After getting drunk on cheap whiskey one night in October 2016, 20-year-old Abraham Davis and his friend, Craig, vandalized Al Salam Mosque in Fort Smith, Arkansas, where they lived. Abraham drove Craig to the mosque in his mom’s van and then stood watch while Craig sprayed swastikas and curses on its doors and windows. The next day, with their crime all over the news, Abraham burned with regret.
Unemployed and with both parents on disability, seriously ill, Abraham couldn’t pay the bail bond when he was arrested, which meant he had to await his trial in jail. From there, he wrote two very contrite letters—the first to his mom, the second to the mosque—begging for forgiveness. He had never felt hostile toward Muslims, and to this day doesn’t know why he did what he did.
In his sentencing, Abraham was fined about $3200. A high school dropout and now a convicted felon, the best job he could find was a low-paying one in a gas station. Even with him working 6 days a week, his mom worried that he was at risk of missing fine payments. And missing even just one would automatically hand him a 6-year jail term.
The silver lining to this story—broken by the NY Times—is that, on reading Abraham’s letter, Dr. Louay Nassri, the mosque president, told the police the mosque didn’t want to press charges. When the prosecuting attorney refused to let Abraham off the hook, Nassri tried to have his felony charge reduced to a misdemeanor. Being unsuccessful there too, the mosque eventually decided to pay Abraham’s fines in full. They did so because the Qur’an commends forgiveness.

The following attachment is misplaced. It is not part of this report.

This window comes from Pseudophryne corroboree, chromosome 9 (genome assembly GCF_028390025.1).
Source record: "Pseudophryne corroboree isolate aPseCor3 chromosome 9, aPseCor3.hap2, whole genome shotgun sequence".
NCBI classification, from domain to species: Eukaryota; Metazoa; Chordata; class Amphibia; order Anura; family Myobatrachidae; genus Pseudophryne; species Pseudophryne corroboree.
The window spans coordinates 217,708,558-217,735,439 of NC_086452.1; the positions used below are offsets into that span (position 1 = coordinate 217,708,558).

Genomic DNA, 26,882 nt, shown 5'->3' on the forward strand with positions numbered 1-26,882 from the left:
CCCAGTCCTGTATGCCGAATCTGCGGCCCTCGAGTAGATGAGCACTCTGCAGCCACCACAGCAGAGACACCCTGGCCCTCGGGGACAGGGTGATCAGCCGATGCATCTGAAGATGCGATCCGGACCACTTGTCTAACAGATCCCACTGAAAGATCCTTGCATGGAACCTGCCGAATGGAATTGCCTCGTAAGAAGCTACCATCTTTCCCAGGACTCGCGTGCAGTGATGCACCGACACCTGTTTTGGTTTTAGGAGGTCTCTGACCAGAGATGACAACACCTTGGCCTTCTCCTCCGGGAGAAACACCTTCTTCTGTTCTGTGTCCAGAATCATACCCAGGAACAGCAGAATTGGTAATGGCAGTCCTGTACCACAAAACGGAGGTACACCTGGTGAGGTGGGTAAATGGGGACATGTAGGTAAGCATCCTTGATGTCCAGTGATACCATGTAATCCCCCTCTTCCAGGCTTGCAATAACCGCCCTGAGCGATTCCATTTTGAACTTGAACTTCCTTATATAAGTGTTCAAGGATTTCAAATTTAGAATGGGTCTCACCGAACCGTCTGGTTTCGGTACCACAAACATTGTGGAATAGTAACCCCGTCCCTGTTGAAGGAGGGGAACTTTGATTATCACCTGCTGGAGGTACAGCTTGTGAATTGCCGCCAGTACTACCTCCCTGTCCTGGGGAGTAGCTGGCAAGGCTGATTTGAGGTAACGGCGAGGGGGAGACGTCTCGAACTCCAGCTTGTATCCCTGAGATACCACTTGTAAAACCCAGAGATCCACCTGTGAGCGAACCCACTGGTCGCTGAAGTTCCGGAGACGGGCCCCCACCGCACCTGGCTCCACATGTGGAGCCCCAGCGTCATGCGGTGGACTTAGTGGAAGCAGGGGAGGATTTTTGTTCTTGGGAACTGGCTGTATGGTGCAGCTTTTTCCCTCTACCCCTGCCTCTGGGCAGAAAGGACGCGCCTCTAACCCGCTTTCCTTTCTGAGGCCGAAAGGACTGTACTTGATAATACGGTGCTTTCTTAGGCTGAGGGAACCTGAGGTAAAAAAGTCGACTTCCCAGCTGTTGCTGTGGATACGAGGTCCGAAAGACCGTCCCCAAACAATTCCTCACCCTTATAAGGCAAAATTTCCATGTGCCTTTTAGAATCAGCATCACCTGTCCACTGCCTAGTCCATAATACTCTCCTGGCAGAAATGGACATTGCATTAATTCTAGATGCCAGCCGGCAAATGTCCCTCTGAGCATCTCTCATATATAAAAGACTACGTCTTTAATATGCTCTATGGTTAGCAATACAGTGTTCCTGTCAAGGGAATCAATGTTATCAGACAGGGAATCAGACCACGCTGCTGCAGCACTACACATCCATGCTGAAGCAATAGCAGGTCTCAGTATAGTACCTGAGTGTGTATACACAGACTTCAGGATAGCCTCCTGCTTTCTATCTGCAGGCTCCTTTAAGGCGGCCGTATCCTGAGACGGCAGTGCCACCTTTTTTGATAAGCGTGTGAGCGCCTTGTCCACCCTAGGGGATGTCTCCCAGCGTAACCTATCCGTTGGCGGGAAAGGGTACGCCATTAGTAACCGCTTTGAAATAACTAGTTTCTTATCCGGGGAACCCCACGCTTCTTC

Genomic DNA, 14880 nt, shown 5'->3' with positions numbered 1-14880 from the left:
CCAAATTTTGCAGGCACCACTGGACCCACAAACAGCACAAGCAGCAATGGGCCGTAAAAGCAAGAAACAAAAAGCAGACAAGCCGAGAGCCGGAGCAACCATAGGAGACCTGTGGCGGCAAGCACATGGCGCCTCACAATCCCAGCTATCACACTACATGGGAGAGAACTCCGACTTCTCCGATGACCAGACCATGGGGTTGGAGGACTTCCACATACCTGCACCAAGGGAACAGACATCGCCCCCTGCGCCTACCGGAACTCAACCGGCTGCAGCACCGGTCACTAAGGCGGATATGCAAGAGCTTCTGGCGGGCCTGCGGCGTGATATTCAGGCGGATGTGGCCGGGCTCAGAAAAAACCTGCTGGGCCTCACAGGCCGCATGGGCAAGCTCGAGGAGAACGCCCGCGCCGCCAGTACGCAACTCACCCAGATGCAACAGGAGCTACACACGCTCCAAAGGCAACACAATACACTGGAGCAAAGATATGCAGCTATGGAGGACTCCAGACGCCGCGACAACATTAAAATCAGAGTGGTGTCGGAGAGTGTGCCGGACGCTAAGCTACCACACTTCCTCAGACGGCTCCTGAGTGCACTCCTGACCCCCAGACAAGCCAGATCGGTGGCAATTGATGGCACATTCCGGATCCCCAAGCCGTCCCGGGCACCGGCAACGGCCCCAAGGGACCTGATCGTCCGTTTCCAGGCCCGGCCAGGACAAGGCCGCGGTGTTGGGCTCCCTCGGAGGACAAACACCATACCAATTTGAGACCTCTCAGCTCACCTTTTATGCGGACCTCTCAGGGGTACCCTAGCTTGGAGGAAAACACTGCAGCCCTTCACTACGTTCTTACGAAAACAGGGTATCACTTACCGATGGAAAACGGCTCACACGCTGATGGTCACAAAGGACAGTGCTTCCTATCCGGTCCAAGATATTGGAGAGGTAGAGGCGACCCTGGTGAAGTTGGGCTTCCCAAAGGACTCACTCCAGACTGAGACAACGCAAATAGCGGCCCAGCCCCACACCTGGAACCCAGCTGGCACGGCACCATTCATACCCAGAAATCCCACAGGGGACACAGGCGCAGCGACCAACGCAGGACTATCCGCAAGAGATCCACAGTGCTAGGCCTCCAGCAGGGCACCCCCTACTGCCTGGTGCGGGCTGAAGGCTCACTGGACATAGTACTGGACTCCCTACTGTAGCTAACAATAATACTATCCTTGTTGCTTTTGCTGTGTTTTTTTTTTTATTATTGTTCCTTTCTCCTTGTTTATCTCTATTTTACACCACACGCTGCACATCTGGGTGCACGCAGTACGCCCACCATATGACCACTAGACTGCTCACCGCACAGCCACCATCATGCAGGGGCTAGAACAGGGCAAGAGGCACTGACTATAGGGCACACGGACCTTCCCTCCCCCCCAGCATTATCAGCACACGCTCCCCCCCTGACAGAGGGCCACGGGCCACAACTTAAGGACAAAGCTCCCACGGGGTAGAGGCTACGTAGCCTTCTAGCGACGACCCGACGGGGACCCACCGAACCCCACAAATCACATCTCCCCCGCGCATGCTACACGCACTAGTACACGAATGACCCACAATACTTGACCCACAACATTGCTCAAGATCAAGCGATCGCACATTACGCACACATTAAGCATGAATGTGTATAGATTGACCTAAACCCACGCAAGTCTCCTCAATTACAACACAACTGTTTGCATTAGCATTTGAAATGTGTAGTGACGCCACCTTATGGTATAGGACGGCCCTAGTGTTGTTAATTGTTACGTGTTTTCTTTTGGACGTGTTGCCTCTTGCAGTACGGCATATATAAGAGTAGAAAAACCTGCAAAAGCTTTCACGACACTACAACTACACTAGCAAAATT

Dr. Nassri explained, “We did not want this to destroy his life.”
Another mosque leader said, “If one of my kids did something stupid like that I would want them to be forgiven.”
The inspiring NY Times story garnered some very helpful publicity, turning the situation into a win-win for Abraham and the mosque. Abraham’s determination to right his wrong and make the best of the cards life had dealt him earned him a new level of respect in his community. And that gave him a desire to return to school and even think of college beyond.
Though the members of Al Salam Mosque would never have wanted their mosque vandalized, their plight established a web of relationships in the community they had never before had.
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